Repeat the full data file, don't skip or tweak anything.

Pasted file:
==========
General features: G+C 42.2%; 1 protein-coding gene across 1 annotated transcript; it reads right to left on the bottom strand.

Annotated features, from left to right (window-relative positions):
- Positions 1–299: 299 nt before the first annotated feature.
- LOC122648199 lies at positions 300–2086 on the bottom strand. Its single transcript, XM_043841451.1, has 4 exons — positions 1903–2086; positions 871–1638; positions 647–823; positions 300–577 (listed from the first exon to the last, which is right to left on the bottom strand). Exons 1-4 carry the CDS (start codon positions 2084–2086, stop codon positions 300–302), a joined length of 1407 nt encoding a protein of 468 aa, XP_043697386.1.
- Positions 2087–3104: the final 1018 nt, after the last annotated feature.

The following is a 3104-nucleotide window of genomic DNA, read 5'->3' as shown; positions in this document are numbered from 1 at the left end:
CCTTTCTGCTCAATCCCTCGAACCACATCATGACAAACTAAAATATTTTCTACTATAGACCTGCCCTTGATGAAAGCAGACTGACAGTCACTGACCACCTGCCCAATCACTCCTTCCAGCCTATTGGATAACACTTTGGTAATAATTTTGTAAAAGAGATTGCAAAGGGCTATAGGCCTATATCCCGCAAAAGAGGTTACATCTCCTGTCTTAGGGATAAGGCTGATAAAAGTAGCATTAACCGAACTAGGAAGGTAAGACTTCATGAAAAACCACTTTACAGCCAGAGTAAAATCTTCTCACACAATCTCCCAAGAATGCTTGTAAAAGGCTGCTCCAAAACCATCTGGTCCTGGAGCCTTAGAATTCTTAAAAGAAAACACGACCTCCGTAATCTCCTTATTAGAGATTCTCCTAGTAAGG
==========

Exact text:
General features: G+C 42.2%; 1 protein-coding gene across 1 annotated transcript; it reads right to left on the bottom strand.

Annotated features, from left to right (window-relative positions):
- Positions 1–299: 299 nt before the first annotated feature.
- LOC122648199 lies at positions 300–2086 on the bottom strand. Its single transcript, XM_043841451.1, has 4 exons — positions 1903–2086; positions 871–1638; positions 647–823; positions 300–577 (listed from the first exon to the last, which is right to left on the bottom strand). Exons 1-4 carry the CDS (start codon positions 2084–2086, stop codon positions 300–302), a joined length of 1407 nt encoding a protein of 468 aa, XP_043697386.1.
- Positions 2087–3104: the final 1018 nt, after the last annotated feature.

The following is a 3104-nucleotide window of genomic DNA, read 5'->3' as shown; positions in this document are numbered from 1 at the left end:
CCTTTCTGCTCAATCCCTCGAACCACATCATGACAAACTAAAATATTTTCTACTATAGACCTGCCCTTGATGAAAGCAGACTGACAGTCACTGACCACCTGCCCAATCACTCCTTCCAGCCTATTGGATAACACTTTGGTAATAATTTTGTAAAAGAGATTGCAAAGGGCTATAGGCCTATATCCCGCAAAAGAGGTTACATCTCCTGTCTTAGGGATAAGGCTGATAAAAGTAGCATTAACCGAACTAGGAAGGTAAGACTTCATGAAAAACCACTTTACAGCCAGAGTAAAATCTTCTCACACAATCTCCCAAGAATGCTTGTAAAAGGCTGCTCCAAAACCATCTGGTCCTGGAGCCTTAGAATTCTTAAAAGAAAACACGACCTCCGTAATCTCCTTATTAGAGATTCTCCTAGTAAGG